Aspen’s current City Council should get an “A” for the way it has handled taxes and budgeting issues, and a “D” for the false-start emergency ordinance that it introduced but did not pass last year lowering downtown building heights.
That’s the report-card assessment of Councilman Derek Johnson, who announced his intentions to run for mayor over the weekend, making it official that all four elected council members will be running for the top job being vacated by Mick Ireland in the May 7 election.
Johnson’s main objectives in seeking to become mayor include giving City Hall a more business-friendly posture. A co-founder of the D&E ski and snowboard shop that he sold to the Aspen Skiing Co., where he is now the manager of rental and retail operations, Johnson said it can be difficult to run a business in Aspen.
“I have the scars to prove it,” said Johnson, 43, comparing city bureaucracy to “flaming hoops” one must jump through.
Johnson was referring to difficulties he has encountered securing building permits for his ski shops, and receiving different directions from various city officials when he needed clarity.
“We need to be in the customer service business a little more,” Johnson said, suggesting that the city bring on someone who could help guide aspiring and current business owners through the process. He also pointed to efforts he has helped lead on council to clean up confusing sections of the land-use code.
Johnson, who was elected to City Council without the need for a runoff in the 2009 vote, said in a press release announcing his run that he knows how to “balance the realities of smart development with a concern for overdevelopment.”
Overdevelopment, to him, is exemplified by some of the building one sees in other Colorado resorts, with their seven- and eight-story buildings. Here in Aspen, three- and four-story buildings should be OK in some instances, particularly if new lodging is part of the program, he said.
While he said he was “willing to have the conversation,” Johnson voted against lowering new building heights in downtown to 28 feet, a zoning change council passed in April. What he really didn’t like, however, was an effort, led by Councilman Torre, to lower building heights two months prior via an emergency ordinance.
While Councilman Skadron and Mayor Mick Ireland voted in favor, the measure fell short of the four votes needed to pass the new policy as an emergency ordinance, which would have become effective immediately. The downzoning plan was brought back through the normal channels, but many land owners saw the writing on the wall; six applications for three-story development that wouldn’t fly under the more restrictive code came forward before the new law was passed and took effect. All of those applications are working their way through the approval process and none have made it to the council table yet.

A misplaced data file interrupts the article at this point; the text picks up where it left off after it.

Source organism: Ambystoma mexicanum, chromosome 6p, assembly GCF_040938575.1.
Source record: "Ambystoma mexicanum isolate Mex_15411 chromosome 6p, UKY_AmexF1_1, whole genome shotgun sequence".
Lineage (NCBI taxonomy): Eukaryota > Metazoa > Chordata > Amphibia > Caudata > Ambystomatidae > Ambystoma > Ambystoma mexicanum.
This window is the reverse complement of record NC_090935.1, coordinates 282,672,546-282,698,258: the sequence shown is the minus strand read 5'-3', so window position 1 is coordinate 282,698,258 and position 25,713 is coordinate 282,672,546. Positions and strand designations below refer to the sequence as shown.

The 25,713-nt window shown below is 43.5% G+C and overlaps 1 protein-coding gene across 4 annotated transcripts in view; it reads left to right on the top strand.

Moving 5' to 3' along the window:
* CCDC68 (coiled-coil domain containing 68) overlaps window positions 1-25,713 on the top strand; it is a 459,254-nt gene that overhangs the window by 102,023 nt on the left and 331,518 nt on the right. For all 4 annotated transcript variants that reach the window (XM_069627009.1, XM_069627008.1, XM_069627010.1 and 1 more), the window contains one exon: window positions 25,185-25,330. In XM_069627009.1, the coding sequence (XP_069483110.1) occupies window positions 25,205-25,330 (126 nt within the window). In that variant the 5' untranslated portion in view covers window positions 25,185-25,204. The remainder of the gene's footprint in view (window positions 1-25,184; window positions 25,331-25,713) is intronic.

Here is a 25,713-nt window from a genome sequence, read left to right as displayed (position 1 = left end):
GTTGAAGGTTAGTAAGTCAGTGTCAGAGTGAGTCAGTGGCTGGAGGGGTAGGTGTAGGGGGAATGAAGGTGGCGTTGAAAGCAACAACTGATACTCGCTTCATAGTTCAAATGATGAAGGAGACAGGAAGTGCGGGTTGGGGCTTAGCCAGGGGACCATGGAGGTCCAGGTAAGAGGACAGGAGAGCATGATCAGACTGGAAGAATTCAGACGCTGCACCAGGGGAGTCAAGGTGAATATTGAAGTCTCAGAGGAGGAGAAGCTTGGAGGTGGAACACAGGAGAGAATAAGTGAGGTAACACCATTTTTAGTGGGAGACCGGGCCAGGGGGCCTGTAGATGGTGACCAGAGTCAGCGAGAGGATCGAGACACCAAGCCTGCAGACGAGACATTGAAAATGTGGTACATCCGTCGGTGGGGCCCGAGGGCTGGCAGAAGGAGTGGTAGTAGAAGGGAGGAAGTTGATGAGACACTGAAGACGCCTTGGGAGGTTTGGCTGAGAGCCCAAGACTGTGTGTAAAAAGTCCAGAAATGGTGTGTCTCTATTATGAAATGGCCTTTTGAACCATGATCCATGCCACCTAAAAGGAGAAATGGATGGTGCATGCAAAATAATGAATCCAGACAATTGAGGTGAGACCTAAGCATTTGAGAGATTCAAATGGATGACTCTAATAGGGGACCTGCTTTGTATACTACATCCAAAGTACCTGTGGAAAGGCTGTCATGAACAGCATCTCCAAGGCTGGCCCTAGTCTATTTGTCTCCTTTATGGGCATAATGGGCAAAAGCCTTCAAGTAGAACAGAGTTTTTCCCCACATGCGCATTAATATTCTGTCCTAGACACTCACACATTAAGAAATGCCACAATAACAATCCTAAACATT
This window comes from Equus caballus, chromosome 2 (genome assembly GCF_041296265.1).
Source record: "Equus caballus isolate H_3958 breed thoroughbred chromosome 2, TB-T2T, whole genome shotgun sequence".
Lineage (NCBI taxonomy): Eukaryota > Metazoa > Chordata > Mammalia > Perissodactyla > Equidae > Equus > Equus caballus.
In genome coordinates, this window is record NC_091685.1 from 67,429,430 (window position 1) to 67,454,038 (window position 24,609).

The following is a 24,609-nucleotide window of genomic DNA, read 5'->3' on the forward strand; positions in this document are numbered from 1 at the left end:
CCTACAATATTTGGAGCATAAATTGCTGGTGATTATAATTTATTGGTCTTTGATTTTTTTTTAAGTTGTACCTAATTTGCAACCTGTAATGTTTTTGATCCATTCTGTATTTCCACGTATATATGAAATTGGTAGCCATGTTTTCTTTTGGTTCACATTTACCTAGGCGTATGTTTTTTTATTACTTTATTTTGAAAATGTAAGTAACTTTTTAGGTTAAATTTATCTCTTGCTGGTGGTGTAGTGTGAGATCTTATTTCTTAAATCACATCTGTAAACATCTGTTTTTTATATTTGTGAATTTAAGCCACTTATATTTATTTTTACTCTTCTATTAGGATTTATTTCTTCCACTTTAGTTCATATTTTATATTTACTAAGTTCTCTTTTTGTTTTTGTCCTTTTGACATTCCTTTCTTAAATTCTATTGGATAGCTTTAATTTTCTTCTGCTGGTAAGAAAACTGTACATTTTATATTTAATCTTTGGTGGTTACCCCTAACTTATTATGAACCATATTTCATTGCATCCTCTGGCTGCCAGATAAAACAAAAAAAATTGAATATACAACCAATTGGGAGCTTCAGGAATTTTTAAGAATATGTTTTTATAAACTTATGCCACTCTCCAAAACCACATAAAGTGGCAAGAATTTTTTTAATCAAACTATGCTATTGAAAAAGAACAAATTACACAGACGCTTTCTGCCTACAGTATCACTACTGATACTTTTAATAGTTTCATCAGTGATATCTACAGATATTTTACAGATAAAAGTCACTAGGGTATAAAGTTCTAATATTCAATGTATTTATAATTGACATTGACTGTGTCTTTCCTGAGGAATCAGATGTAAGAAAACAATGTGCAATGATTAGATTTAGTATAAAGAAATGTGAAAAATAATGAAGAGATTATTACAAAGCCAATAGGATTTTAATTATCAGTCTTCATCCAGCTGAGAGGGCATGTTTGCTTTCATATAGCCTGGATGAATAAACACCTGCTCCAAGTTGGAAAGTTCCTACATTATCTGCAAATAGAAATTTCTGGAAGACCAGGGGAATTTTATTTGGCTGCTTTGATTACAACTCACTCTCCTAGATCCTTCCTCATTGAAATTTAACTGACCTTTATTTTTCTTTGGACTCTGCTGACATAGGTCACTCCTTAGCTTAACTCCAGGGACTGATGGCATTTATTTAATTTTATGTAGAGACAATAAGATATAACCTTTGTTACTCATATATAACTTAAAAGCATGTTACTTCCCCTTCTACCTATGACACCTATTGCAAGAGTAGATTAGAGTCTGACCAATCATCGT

The whole process was unfortunate, Johnson said, noting that the city now has applications for buildings it doesn’t want, and there was little public input on the land-use code changes that were eventually enacted.
Johnson said he shares concern with other council members that high-end residential uses may at times be a hindrance to having vital businesses on the ground floor. He suggested that perhaps the city could pass a policy which would require any building with a free-market residential component — not allowed under the codes this council has approved — to have an occupied ground floor.
“There has got to be a mechanism,” Johnson said.
A resident of affordable housing — Johnson and his family own a place in the Juan Street neighborhood — he said he understands the needs of the program and its residents. He pointed to his effort in making new units planned at Burlingame and in the now-scuttled Aspen Walk development more livable.
Johnson brushed off concerns about his SkiCo employment perhaps making him too close to the town’s largest employer to be mayor. He’s been on council for nearly four years, and the issue has not created any problems, he said. He has never given SkiCo any favoritism, he said, and that would not change should he become mayor.
Johnson moved to Aspen in 1991. He is originally from Minnesota. He attended the University of Minnesota, where he majored in business management, speech communications and computer science, and played football for the Golden Gophers. He has been active in youth football and hockey in Aspen.
Two council seats are open in this election cycle — those held by Johnson and Torre.